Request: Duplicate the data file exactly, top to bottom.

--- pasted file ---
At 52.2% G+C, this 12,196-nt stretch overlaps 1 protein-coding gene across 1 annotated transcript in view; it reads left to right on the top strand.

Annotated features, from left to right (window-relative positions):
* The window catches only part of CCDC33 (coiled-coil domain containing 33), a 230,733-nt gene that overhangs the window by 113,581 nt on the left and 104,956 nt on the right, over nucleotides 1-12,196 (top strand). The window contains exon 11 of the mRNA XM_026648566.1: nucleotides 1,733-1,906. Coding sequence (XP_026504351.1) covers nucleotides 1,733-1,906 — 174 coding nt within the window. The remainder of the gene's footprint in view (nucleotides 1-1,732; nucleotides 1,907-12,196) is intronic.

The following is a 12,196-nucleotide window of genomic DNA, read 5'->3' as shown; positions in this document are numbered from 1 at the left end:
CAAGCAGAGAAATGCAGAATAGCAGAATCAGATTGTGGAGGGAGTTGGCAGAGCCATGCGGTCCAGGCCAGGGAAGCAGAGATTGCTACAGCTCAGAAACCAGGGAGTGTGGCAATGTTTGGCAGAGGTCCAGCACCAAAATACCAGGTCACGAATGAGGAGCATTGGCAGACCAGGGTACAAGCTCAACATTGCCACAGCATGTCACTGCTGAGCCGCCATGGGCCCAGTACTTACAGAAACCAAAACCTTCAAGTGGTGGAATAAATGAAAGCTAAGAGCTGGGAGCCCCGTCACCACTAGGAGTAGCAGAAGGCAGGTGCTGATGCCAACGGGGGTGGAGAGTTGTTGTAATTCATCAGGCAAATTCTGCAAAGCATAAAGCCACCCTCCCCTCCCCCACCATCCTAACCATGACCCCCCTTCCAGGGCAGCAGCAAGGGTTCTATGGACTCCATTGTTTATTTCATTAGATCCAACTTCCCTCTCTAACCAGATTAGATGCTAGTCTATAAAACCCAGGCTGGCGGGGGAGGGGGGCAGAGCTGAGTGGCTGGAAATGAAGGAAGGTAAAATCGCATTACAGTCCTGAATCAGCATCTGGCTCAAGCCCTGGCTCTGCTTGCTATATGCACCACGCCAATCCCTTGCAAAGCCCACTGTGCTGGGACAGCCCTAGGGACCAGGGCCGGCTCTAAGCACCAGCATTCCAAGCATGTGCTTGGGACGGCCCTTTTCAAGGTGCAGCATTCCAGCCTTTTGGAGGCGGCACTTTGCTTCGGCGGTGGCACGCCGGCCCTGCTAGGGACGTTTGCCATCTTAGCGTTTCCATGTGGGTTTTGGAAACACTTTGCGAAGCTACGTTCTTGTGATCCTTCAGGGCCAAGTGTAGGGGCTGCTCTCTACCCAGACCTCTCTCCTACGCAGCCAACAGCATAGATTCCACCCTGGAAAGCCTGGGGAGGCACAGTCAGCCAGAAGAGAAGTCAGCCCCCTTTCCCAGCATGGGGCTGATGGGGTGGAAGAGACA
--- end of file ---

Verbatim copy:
At 52.2% G+C, this 12,196-nt stretch overlaps 1 protein-coding gene across 1 annotated transcript in view; it reads left to right on the top strand.

Annotated features, from left to right (window-relative positions):
* The window catches only part of CCDC33 (coiled-coil domain containing 33), a 230,733-nt gene that overhangs the window by 113,581 nt on the left and 104,956 nt on the right, over nucleotides 1-12,196 (top strand). The window contains exon 11 of the mRNA XM_026648566.1: nucleotides 1,733-1,906. Coding sequence (XP_026504351.1) covers nucleotides 1,733-1,906 — 174 coding nt within the window. The remainder of the gene's footprint in view (nucleotides 1-1,732; nucleotides 1,907-12,196) is intronic.

The following is a 12,196-nucleotide window of genomic DNA, read 5'->3' as shown; positions in this document are numbered from 1 at the left end:
CAAGCAGAGAAATGCAGAATAGCAGAATCAGATTGTGGAGGGAGTTGGCAGAGCCATGCGGTCCAGGCCAGGGAAGCAGAGATTGCTACAGCTCAGAAACCAGGGAGTGTGGCAATGTTTGGCAGAGGTCCAGCACCAAAATACCAGGTCACGAATGAGGAGCATTGGCAGACCAGGGTACAAGCTCAACATTGCCACAGCATGTCACTGCTGAGCCGCCATGGGCCCAGTACTTACAGAAACCAAAACCTTCAAGTGGTGGAATAAATGAAAGCTAAGAGCTGGGAGCCCCGTCACCACTAGGAGTAGCAGAAGGCAGGTGCTGATGCCAACGGGGGTGGAGAGTTGTTGTAATTCATCAGGCAAATTCTGCAAAGCATAAAGCCACCCTCCCCTCCCCCACCATCCTAACCATGACCCCCCTTCCAGGGCAGCAGCAAGGGTTCTATGGACTCCATTGTTTATTTCATTAGATCCAACTTCCCTCTCTAACCAGATTAGATGCTAGTCTATAAAACCCAGGCTGGCGGGGGAGGGGGGCAGAGCTGAGTGGCTGGAAATGAAGGAAGGTAAAATCGCATTACAGTCCTGAATCAGCATCTGGCTCAAGCCCTGGCTCTGCTTGCTATATGCACCACGCCAATCCCTTGCAAAGCCCACTGTGCTGGGACAGCCCTAGGGACCAGGGCCGGCTCTAAGCACCAGCATTCCAAGCATGTGCTTGGGACGGCCCTTTTCAAGGTGCAGCATTCCAGCCTTTTGGAGGCGGCACTTTGCTTCGGCGGTGGCACGCCGGCCCTGCTAGGGACGTTTGCCATCTTAGCGTTTCCATGTGGGTTTTGGAAACACTTTGCGAAGCTACGTTCTTGTGATCCTTCAGGGCCAAGTGTAGGGGCTGCTCTCTACCCAGACCTCTCTCCTACGCAGCCAACAGCATAGATTCCACCCTGGAAAGCCTGGGGAGGCACAGTCAGCCAGAAGAGAAGTCAGCCCCCTTTCCCAGCATGGGGCTGATGGGGTGGAAGAGACA